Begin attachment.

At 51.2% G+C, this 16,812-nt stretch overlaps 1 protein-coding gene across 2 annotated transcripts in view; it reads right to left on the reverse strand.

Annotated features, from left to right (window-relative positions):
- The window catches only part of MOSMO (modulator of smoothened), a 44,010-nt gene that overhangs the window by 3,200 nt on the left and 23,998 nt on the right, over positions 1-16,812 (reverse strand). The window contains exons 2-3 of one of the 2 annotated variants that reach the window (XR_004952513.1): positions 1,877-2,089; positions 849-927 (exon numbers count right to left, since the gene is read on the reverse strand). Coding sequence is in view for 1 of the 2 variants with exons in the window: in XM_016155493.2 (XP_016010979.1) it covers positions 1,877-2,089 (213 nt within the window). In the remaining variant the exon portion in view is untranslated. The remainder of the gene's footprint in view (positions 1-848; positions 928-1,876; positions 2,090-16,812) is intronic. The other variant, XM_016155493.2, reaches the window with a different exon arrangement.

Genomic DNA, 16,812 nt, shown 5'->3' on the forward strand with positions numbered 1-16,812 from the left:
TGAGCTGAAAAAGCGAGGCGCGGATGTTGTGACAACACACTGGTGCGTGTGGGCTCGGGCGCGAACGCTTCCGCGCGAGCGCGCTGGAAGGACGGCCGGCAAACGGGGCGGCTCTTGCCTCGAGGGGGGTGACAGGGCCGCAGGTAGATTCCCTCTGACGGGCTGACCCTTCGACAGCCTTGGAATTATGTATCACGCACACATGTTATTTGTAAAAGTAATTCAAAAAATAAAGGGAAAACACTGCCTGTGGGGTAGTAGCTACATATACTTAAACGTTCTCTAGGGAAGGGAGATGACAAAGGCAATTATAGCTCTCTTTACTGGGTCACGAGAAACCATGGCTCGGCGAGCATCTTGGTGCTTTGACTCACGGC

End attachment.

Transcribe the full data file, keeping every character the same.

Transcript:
At 51.2% G+C, this 16,812-nt stretch overlaps 1 protein-coding gene across 2 annotated transcripts in view; it reads right to left on the reverse strand.

Annotated features, from left to right (window-relative positions):
- The window catches only part of MOSMO (modulator of smoothened), a 44,010-nt gene that overhangs the window by 3,200 nt on the left and 23,998 nt on the right, over positions 1-16,812 (reverse strand). The window contains exons 2-3 of one of the 2 annotated variants that reach the window (XR_004952513.1): positions 1,877-2,089; positions 849-927 (exon numbers count right to left, since the gene is read on the reverse strand). Coding sequence is in view for 1 of the 2 variants with exons in the window: in XM_016155493.2 (XP_016010979.1) it covers positions 1,877-2,089 (213 nt within the window). In the remaining variant the exon portion in view is untranslated. The remainder of the gene's footprint in view (positions 1-848; positions 928-1,876; positions 2,090-16,812) is intronic. The other variant, XM_016155493.2, reaches the window with a different exon arrangement.

Genomic DNA, 16,812 nt, shown 5'->3' on the forward strand with positions numbered 1-16,812 from the left:
TGAGCTGAAAAAGCGAGGCGCGGATGTTGTGACAACACACTGGTGCGTGTGGGCTCGGGCGCGAACGCTTCCGCGCGAGCGCGCTGGAAGGACGGCCGGCAAACGGGGCGGCTCTTGCCTCGAGGGGGGTGACAGGGCCGCAGGTAGATTCCCTCTGACGGGCTGACCCTTCGACAGCCTTGGAATTATGTATCACGCACACATGTTATTTGTAAAAGTAATTCAAAAAATAAAGGGAAAACACTGCCTGTGGGGTAGTAGCTACATATACTTAAACGTTCTCTAGGGAAGGGAGATGACAAAGGCAATTATAGCTCTCTTTACTGGGTCACGAGAAACCATGGCTCGGCGAGCATCTTGGTGCTTTGACTCACGGC